This week, Digital Health News grabs 60 seconds with Andy Laverick, Director of IT, Estates & Facilities at George Eliot Hospital NHS Trust, who tells us about the origins of his IT obsession and why traditional light switches are old hat.
Why did you become an NHS CIO?
I joined the NHS in 2006 as a Director of ICT after about 15 years in the private sector. I originally thought I would stay for a couple of years then move back to the private sector, but working in the NHS eventually gets under your skin and becomes addictive with the work you do really affecting people positively every day. A few years back I briefly went back into the private sector but couldn’t wait to get back into the busy setting of an acute hospital.
When did your interest in IT begin?
Back in the early early 80s when computing really started to become accessible at home. So as a teenager I went through Sinclair’s ZX80, ZX81 and ZX Spectrum before moving on to a BBC Acorn Electron. I still have an obsession for all the latest gadgets and gear.
Within your organisation, what is the most significant digital achievement of the past 12 months?
The trust has made a number of investments in developing its clinical and administration systems, as well as making improvements in its infrastructure.
No single achievement stands out more than another, but the development of the clinical portal really starts to give the trust the opportunity to start viewing and managing patients in one environment.
What will be the most significant development in healthcare over the next 12 months?
There is a real need to accelerate collaboration with healthcare partners. The NHS needs to increase the pace on navigating through information governance concerns and data-sharing agreements so that technology can show the potential of sharing and collaborating on patient data. The general public see the NHS as a single organisation but we know how fragmented it is, especially the information systems and its ability to do some of the basics that everyone things we already do.
What’s the largest barrier to being a more effective CIO?
The ever-increasing operational and clinical pressures often means that it’s a challenge to keep IT high on the agenda, making it often difficult to get the right engagement to move the ‘Digital Agenda’ forward.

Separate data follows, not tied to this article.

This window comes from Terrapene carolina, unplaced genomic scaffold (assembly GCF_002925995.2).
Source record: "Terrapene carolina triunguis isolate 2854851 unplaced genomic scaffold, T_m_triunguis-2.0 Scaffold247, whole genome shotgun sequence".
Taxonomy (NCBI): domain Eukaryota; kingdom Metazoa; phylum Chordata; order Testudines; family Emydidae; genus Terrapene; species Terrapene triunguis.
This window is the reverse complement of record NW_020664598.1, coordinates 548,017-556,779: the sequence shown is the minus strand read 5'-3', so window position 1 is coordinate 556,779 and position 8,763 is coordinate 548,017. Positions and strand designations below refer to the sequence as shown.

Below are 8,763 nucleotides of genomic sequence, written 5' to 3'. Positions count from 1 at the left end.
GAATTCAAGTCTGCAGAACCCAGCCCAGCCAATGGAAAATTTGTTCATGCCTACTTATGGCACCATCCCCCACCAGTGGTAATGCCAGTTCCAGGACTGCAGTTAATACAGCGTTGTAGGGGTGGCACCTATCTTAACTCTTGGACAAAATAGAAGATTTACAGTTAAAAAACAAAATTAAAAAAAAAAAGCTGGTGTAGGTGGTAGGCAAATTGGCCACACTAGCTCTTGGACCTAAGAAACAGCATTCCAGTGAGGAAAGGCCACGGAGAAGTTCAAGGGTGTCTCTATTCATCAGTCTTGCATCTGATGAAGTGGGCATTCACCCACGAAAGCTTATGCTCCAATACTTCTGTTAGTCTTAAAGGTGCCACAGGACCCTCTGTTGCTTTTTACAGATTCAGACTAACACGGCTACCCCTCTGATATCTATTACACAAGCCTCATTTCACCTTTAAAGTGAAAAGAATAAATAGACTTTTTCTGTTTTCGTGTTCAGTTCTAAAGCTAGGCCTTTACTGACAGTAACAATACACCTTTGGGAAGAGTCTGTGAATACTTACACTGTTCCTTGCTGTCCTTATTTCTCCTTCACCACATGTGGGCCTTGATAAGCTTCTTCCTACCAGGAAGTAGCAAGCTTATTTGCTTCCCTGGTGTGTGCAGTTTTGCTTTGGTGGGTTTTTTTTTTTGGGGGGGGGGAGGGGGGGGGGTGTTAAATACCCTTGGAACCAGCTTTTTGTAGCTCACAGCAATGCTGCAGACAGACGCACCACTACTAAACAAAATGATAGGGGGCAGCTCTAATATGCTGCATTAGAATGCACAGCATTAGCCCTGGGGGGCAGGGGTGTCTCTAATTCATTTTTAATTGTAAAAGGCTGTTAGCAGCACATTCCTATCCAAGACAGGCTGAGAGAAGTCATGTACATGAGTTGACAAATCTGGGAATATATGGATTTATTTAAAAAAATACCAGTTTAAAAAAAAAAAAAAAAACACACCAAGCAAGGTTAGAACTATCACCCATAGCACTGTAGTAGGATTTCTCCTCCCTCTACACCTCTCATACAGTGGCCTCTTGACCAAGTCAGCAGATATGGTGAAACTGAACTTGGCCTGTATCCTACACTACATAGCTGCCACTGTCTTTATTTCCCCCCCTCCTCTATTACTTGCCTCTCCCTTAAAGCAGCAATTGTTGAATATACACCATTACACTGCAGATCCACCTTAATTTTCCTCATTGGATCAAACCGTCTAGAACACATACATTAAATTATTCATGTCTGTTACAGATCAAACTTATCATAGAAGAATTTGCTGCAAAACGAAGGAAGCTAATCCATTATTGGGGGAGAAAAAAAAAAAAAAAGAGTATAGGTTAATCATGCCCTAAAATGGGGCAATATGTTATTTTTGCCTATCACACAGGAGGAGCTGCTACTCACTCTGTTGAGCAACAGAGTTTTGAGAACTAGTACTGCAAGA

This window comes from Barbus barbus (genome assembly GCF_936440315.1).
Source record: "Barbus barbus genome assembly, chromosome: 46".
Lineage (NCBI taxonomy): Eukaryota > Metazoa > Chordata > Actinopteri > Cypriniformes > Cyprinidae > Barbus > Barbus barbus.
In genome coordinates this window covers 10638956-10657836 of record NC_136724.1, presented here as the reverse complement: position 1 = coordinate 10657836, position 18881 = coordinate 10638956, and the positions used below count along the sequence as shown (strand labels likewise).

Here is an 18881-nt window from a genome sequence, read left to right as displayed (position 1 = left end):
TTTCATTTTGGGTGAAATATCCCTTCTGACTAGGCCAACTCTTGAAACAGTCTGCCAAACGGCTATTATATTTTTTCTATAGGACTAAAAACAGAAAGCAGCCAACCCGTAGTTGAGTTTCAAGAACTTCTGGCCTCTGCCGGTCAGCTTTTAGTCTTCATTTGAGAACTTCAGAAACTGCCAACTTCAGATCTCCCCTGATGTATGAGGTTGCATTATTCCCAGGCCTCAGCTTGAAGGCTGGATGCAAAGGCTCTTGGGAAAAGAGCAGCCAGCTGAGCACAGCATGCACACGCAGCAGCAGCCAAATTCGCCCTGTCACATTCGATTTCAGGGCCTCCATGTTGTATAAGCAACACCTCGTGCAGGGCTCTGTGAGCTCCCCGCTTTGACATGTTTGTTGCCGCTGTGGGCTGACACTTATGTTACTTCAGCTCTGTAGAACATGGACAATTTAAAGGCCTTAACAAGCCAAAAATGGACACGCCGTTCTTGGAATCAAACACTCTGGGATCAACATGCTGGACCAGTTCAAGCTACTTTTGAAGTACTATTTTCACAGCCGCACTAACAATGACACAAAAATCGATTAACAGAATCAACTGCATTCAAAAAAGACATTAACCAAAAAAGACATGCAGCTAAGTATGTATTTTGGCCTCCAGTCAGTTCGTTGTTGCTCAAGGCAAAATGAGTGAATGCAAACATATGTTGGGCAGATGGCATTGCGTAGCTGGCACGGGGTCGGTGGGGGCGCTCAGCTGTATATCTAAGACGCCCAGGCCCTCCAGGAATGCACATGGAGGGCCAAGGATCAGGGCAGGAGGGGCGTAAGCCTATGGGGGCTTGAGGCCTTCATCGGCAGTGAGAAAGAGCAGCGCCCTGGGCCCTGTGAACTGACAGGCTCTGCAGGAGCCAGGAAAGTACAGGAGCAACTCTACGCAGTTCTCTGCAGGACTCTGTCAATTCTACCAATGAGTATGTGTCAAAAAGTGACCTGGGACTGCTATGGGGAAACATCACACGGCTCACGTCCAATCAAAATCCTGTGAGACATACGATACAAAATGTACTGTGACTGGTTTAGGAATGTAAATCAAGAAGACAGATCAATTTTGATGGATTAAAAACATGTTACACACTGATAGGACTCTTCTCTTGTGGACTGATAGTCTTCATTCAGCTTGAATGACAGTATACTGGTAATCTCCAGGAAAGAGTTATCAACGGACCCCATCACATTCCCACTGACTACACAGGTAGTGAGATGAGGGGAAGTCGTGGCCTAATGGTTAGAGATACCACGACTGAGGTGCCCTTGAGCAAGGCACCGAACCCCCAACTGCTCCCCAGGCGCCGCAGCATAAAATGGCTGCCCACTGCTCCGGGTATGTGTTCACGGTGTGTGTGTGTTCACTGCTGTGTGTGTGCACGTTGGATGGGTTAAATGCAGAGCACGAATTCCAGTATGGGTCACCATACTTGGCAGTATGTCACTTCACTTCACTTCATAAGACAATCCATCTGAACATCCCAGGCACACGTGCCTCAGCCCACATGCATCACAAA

What’s the largest barrier the NHS faces overall in achieving digital transformation?
As above and funding in the right places, which is different to not enough money!
If you have one piece of advice for other NHS CIOs, what would it be?
Surround yourself with good people, network with your peers, and share your success and failures.
Who in the NHS do you admire the most and why?
The unseen staff. The porters, medical records staff, IT technicians, the carpenter, the electrician, the cleaner, the hotel and facilities staff. The list goes on of all the staff that keep the lights on, keep the place clean, feed the staff and patients, keep the technology going and fix the leaking taps, etc.
If you were given £30 million to spend on digital transformation within your trust, where would that money go?
Give me a million and another 29 trusts a million and you’d be surprised what trusts could achieve, without the need of tens of millions. However, if I had to invest in one thing initially – it would be electronic prescribing.
What is the most over-hyped digital innovation in health?
AI and big data
What is the most under-rated digital innovation in health?
AI and big data, due to the over-hype its often overlooked or dismissed.
What’s the worst job you’ve ever had and why?
A paper round during the cold, wet months in the North East when I was growing up. Mind you, it was generally cold and wet all year round.
If you could travel back in time to meet one person, who would it be?
Steve Jobs. People that know me know I’m a bit of an Apple geek.
What’s the last song you listened to (be honest!)
On the radio this morning: Don Mclean – Vincent
What’s your favourite piece of technology at home and why?
Philips Hue lights with motion sensors and ‘Alexa’. Who needs a light switches…
If you could have any other job, what would it be?
I love photography; couldn’t think of anything better than combining that with travelling the world.
In a film of your life, who would play you?
A young Jack Nicholson…